Reggae not dead yet

Reggae not dead yet

By Molly Fleming

By Molly Fleming

Staff Writer

Editor’s note: To all concerned, please excuse the late appearance of this review in our pages. The tardiness is no fault of the writer; rather this editor’s misconception of time and space is, not unusually, to blame. Also, Curly’s Bar and Grill deserves much praise for being one of the few live-music venues left in the area. Support them. We need more music of this quality!

Curly’s Bar and Grill of Machesney Park and Charlotte’s Web showed the Rockford area that reggae, unlike punk, is not dead. On Saturday, Feb. 9, Baaro “rocked the house” —literally. Curly’s was so full that the floor was shaking as soon as the music started. Finding a seat by 8 o’clock was a joke, but it was well worth standing just to be able to dance.

Originally from Ethiopia, Baaro played as Ziggy Marley’s backup band in the late ’80s. The Melody Makers, as they were called, added a fresh aspect of funk to reggae, as well as charting gold and platinum albums. Boasting a six-piece band that includes two extremely charming, attractive and charismatic female vocalists, Baaro has a high energy enthusiasm that is infectious. One never sees Rockford come together quite as much as when there are music-loving people and a people-loving band in a lively room.

Generous bartending and the Mardi Gras decor at Curly’s had a lot to do with freeing up the clientele for the evening of levity in these heavy times.

Reggae is a rather new form of music compared to other forms of pop. Technically, it is the folk music of Jamaica that frequently expressed revolution against white oppressors during times of political instability.

Reggae proceeded from ska, a quicker, older form of dance-hall. People familiar with Tommy McCook and the Skatalites, or Desmond Dekker, know that this style gives a particularly uplifting vibe with reinforcing positive melodies. Although at times ska can be a little tedious with its redundant rythum, it is a form of folk to be respected.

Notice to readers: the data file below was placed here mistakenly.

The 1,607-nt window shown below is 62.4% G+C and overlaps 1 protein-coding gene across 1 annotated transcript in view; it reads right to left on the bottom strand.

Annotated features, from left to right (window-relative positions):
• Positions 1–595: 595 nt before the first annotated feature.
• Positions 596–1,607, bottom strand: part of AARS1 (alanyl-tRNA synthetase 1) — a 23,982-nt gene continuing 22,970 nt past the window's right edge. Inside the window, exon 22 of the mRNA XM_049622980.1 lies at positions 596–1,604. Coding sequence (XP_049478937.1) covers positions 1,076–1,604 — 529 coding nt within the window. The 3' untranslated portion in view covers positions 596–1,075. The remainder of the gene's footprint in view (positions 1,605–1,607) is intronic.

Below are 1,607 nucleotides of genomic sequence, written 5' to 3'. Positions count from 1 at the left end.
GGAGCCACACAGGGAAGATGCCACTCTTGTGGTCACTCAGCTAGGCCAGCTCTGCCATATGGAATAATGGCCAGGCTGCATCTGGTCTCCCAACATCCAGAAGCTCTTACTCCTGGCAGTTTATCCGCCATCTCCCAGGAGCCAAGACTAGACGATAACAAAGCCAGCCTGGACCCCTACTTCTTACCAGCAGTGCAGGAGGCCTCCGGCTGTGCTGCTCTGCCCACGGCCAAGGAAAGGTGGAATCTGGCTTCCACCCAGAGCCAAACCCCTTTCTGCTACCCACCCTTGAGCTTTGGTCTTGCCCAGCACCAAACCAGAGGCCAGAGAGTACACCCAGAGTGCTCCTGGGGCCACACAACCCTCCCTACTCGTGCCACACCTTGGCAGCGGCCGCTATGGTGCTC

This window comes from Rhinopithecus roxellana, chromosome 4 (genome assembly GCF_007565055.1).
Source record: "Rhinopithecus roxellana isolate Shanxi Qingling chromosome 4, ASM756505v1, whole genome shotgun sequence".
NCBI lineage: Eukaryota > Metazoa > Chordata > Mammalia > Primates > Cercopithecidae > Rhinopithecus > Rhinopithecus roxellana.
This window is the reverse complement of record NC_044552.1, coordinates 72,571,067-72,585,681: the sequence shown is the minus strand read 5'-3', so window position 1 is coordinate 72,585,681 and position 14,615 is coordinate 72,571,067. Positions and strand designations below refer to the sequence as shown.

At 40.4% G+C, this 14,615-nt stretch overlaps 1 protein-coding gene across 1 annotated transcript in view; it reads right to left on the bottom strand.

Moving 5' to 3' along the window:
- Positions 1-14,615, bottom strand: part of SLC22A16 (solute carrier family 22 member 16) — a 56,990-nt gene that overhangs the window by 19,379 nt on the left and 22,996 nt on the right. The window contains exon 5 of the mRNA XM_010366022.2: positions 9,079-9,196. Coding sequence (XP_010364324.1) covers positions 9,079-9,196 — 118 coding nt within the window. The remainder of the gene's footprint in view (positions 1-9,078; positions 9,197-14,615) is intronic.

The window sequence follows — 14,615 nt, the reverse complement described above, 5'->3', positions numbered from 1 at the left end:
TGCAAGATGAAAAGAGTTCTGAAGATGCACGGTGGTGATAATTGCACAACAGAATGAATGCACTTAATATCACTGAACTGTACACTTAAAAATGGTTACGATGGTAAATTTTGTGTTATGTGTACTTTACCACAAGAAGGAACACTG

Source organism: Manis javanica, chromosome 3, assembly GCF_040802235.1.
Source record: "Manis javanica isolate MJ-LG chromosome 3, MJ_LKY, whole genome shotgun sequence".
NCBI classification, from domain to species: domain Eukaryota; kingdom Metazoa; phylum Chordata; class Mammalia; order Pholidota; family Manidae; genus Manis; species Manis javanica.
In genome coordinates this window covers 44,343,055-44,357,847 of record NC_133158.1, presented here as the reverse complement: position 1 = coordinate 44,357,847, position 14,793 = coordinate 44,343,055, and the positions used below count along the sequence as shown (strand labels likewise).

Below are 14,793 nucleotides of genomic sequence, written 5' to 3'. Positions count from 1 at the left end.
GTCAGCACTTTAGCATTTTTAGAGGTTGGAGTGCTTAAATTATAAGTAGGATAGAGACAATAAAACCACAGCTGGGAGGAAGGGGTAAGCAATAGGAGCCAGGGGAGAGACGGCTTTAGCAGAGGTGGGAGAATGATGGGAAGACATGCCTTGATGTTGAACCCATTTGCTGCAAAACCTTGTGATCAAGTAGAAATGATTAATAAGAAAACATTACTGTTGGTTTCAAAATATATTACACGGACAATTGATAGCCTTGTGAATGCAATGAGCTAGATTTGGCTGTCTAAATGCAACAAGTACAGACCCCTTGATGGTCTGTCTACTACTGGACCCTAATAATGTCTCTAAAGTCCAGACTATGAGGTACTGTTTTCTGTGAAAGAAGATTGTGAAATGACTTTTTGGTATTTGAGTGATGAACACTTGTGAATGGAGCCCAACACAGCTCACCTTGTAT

But reggae is all the good aspects of ska, with a little bit more rock-steady beat and a mellow feeling. Unfortunately, a long time has passed since I’ve even heard of a genuine reggae band, much less seen one.

Baaro fills the room with the old-school joy of Afro-Caribbean music without all the pretensions of the New Age smut going around that passes itself off as “reggae.”

Truly developed reggae was best made known by Bob Marley, who started out with a ska band, the Wailers, around the early ’70’s. His son, as well as his wife, and members of the Wailers continue to play his music after his death, as well as developed originals.

Baaro created a refreshing atmosphere. Although the room was too full to have an inch to yourself, the music made everybody patient with the lack of air. Stereotyped as “hippie music,” this reggae group brought in an eclectic mass of people—not just hippies.

The funk/blues aspects appealed to Machesney Park sensibilities, and some folks even brought their young children out. The Afro-Caribbean grooves appealed to just about everyone else. Jazz musicians came together with Rock N’ Rollers, and everyone just had a great time.

Playing everything from great reggae standards like “I Shot the Sheriff” to the ’80s hit “Hot, Hot, Hot!”, Baaro has a confidence and mellowness on stage that could make even the worst songs disappear into a good reggae jam.

Hopefully, Charlotte’s Web will bring them around again. If you want to hear fresh music and a tightly-bound band, you can purchase “Land of Genessis” and “No War” at most used/new CD stores, and you might want to check out some of Ziggy’s old stuff with the Melody Makers. If you like, remember or want to learn what reggae really was and is, then make sure you see Baaro next time around.

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